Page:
Finance Minister Michael Noonan has ruled out any dramatic cuts to USC in next month’s budget and instead said funds will largely go on increasing teacher, nurse and garda numbers.
His comments will be viewed as a U-turn by the lead government party after Fine Gael pledged in its general election manifesto to cut USC by 1% to help “squeezed” middle-income earners. While Fine Gael specifically promised this cut next year, the Programme for Government and separate deals with Fianna Fáil make more general pledges on when or how to cut the tax.
Last night, Mr Noonan also dismissed expectations that a full inquiry will be launched quickly by the Government into Nama’s Northern property portfolio sale.
On the budget, he said €1bn was still available to spend on a 2:1 ratio between services and tax cuts.
“There isn’t an awful lot for tax relief, so while we will fulfill our commitments it will be by way of making a strong start which we will continue over three budgets,” he said.
The €1bn is part of a bigger spend of up to €1.8bn, he said, with the extra going on public sector pay and demographic changes. However, reductions in the USC will be limited.
“If only a third of the resources are available for tax deductions, what can be delivered is small enough,” said Mr Noonan.
The Government was no longer committed to the Fine Gael manifesto, he said.
A 1% cut would cost over €300m. With €330m to spend on tax cuts, the Government may instead decide on a half percent cut or increase the entry level for USC.
With limited revenue- raising planned, Mr Noonan’s options are restricted. Instead, he hinted the Budget would play to Fianna Fáil’s demands to reinvest in public services.
Mr Noonan said: “[People] can expect significant improvements in public services and that seems to be the message of the electorate in the election.
“So lots of extra teachers, extra nurses, garda. They’ll have some reductions in the taxes regarded as most penal, and that will include USC.”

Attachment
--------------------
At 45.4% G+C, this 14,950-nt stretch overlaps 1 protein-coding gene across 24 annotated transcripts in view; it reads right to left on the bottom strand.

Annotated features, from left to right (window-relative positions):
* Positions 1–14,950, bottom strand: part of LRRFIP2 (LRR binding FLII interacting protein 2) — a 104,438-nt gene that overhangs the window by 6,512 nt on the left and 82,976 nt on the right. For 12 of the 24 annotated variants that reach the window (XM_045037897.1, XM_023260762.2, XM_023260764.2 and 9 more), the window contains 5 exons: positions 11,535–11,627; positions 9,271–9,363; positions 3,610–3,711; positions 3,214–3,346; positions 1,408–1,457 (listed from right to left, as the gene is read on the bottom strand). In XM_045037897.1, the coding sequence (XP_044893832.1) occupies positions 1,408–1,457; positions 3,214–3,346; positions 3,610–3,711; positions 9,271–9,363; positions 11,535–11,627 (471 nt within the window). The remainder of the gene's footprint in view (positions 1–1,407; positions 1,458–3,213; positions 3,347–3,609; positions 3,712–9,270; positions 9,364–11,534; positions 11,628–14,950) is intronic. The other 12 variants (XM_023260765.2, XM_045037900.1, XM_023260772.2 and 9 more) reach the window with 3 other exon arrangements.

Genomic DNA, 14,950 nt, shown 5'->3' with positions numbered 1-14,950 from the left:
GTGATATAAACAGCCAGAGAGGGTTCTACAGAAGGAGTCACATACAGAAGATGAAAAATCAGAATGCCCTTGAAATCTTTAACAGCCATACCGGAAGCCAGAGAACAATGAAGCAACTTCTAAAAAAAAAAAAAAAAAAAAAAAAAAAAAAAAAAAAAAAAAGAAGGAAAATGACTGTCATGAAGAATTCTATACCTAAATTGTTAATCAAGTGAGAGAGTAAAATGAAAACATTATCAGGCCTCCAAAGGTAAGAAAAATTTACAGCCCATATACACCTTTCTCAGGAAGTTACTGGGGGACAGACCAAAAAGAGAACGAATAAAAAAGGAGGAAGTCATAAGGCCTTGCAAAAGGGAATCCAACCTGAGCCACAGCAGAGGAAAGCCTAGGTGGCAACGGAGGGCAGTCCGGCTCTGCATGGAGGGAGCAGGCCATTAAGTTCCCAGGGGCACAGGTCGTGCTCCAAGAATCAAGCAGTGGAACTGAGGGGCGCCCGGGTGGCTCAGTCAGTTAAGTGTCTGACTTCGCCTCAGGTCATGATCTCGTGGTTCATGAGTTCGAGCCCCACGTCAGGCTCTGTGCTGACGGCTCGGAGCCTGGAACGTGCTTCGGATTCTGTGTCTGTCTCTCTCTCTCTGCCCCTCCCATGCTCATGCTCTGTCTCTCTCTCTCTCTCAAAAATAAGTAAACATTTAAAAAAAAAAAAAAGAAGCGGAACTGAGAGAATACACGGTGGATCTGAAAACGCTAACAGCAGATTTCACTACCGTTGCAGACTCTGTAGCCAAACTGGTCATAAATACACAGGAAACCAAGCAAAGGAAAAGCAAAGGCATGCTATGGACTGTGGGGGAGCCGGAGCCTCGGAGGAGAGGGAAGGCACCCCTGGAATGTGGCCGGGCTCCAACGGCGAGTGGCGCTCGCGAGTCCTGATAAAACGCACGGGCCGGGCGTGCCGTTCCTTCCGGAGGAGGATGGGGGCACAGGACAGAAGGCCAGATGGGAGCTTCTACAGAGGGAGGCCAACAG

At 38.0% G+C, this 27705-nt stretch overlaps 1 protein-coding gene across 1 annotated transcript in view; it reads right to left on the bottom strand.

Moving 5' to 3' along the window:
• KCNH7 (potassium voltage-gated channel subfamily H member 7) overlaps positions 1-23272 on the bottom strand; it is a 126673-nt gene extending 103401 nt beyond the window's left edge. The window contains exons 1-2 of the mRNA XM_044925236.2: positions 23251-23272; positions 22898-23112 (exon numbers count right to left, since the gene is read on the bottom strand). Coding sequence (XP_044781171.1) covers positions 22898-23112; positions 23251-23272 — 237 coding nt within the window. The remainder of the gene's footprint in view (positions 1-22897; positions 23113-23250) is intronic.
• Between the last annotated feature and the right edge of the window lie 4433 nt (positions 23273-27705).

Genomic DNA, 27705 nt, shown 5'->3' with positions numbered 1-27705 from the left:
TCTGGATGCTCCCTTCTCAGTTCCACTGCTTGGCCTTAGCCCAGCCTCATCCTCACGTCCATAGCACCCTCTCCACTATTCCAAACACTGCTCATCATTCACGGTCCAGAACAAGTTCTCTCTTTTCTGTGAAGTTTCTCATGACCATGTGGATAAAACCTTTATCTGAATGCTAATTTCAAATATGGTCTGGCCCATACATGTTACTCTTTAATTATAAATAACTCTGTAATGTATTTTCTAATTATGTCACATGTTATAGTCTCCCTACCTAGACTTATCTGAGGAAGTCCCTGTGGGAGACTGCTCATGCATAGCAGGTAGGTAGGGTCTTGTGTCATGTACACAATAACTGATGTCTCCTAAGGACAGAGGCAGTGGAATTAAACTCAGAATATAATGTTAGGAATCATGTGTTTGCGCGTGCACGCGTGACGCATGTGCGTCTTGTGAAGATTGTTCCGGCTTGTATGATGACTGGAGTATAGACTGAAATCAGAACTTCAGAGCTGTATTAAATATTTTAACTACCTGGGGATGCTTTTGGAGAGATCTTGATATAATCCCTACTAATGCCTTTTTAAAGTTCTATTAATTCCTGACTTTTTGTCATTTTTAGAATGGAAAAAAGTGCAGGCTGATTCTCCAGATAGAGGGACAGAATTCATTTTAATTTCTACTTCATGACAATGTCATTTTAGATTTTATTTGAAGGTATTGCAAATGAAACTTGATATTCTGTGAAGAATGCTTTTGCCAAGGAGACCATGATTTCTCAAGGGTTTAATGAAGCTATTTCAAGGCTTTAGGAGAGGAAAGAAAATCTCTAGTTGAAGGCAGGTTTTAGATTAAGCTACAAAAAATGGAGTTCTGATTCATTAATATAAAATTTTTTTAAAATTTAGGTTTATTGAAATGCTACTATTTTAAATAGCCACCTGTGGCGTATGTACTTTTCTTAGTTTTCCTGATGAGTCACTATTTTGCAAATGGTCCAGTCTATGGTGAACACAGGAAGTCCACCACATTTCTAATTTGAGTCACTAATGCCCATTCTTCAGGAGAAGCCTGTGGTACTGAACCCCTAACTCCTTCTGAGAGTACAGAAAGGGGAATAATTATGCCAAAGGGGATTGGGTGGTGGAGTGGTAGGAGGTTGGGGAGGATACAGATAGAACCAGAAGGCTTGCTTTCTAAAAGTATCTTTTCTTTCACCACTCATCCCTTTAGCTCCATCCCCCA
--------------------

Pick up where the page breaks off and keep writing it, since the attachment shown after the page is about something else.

However, USC changes would not be dramatic, he said.
Elsewhere, he said the Government was unlikely to agree to an inquiry into Nama’s Project Eagle until after a report by the state’s financial watchdog is debated by TDs in the weeks ahead. He said the Cabinet would discuss the comptroller and auditor general (C&AG) report tomorrow. Nama, though, is set to reject claims it lost hundreds of millions of euro in the Northern loan sale.
“Some of what has been said about it is incorrect,” he said. “There’s nothing in it that suggests there’s anything illegal, anything improper or any irregularities in the way that Nama behaved.”
The Public Accounts Committee will examine the C&AG report, which will take several weeks, before the Government responds to any calls for an inquiry.
“I wouldn’t rule out an inquiry after that, but let’s see what comes out of it,” said Mr Noonan. “I also know the suggestions in the report that extra money might have been got are going to be rebutted very strongly.”
Meanwhile, Fine Gael members at yesterday’s pre-Dáil think-in at Newbridge, Co Kildare, heard how party headquarters had a “fortress mentality” and did not engage enough with the grassroots members.
Details of two reports commissioned to analyse the party’s disastrous election campaign were outlined.
Academic Marion Coy said there were “failures in vision, empathy, planning, tactical positioning, communication, campaigning, and responsiveness” during the party election campaign.
Taoiseach Enda Kenny yesterday deflected calls for him to step down by saying he had found his “mojo” over the summer.
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